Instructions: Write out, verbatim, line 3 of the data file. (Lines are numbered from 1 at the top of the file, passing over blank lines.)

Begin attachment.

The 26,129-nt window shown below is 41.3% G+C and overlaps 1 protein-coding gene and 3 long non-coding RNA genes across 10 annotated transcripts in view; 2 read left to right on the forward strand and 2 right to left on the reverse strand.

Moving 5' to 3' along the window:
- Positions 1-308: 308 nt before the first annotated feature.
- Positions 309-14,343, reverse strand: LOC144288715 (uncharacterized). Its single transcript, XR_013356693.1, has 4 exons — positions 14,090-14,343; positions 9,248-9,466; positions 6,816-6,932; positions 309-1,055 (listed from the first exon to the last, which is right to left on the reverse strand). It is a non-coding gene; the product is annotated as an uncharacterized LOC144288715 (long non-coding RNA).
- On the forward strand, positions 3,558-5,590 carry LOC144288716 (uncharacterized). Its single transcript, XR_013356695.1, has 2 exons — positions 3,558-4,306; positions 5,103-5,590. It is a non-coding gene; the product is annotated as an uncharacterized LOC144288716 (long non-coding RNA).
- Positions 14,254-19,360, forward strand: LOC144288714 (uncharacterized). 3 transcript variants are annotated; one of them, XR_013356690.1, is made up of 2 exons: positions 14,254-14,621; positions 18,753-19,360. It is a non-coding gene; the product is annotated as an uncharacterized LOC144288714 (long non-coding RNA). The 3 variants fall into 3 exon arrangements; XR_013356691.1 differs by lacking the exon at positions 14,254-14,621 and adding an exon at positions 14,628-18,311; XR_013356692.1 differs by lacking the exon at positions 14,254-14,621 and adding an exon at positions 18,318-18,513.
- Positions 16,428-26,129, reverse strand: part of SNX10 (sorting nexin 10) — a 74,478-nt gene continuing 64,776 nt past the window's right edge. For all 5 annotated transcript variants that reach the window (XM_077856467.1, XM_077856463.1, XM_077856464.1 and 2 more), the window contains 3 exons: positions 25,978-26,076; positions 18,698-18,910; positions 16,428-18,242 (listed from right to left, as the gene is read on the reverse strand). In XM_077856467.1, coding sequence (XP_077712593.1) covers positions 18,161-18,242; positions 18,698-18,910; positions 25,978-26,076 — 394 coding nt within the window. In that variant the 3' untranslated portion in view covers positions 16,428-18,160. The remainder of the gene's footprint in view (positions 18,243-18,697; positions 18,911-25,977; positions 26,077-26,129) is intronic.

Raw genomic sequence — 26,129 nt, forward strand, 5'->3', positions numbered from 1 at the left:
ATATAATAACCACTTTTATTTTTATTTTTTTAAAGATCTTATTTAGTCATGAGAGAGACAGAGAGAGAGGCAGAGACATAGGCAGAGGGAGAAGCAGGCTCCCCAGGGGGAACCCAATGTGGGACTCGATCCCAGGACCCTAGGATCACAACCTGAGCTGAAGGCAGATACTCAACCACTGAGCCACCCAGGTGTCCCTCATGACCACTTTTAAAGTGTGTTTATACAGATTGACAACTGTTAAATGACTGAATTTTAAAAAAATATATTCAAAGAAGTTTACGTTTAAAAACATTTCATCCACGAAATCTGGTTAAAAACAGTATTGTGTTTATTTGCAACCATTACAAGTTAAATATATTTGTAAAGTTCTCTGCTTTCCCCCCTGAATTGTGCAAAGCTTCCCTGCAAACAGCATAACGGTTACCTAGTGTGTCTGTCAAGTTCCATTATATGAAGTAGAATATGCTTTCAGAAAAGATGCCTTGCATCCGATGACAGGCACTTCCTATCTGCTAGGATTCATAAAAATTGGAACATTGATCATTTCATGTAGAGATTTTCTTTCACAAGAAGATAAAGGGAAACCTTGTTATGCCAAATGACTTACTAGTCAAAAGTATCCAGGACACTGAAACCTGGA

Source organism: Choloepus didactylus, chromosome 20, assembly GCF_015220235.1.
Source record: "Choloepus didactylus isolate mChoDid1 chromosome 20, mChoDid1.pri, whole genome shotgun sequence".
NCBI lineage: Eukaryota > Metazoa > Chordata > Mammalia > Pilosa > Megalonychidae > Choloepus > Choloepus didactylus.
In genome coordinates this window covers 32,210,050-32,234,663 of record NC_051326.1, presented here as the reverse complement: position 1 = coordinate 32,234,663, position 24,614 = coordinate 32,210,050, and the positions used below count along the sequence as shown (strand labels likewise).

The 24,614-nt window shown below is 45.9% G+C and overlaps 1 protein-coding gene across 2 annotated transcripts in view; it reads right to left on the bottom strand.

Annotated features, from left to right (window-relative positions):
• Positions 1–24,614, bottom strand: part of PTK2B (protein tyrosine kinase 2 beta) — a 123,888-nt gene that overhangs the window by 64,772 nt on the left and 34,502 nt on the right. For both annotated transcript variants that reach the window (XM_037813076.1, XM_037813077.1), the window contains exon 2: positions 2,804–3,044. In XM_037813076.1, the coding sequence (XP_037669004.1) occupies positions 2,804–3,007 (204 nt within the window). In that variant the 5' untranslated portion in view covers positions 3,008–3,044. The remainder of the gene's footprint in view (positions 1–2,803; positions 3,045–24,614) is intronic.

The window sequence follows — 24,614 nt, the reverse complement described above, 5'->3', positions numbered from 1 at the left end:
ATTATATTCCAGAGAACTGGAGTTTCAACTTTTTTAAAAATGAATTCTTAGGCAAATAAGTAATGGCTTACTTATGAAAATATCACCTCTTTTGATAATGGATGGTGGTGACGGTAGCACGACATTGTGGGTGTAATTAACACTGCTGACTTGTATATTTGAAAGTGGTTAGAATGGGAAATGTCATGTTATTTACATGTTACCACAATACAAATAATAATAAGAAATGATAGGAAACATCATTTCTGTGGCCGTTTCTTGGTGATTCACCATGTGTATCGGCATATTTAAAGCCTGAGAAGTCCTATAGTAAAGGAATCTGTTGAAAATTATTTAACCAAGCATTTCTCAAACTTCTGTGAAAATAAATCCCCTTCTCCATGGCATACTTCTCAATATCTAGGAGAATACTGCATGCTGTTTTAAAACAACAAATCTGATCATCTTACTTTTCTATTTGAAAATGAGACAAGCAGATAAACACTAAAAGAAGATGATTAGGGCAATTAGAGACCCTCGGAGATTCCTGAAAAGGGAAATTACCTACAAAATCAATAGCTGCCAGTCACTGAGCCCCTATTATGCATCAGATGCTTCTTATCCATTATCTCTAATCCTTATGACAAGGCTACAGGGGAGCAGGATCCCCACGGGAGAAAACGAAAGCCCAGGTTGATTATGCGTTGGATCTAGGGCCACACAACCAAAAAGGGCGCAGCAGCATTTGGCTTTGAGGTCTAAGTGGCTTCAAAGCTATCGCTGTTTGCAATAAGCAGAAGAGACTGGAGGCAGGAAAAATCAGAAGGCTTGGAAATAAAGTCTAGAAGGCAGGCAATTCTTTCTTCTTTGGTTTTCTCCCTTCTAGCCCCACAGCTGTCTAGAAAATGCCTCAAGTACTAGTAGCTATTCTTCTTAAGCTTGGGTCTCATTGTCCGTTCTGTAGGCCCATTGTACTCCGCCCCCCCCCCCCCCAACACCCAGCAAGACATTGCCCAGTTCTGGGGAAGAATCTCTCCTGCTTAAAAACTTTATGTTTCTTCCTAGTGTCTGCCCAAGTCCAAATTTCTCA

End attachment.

- Positions 1-308: 308 nt before the first annotated feature.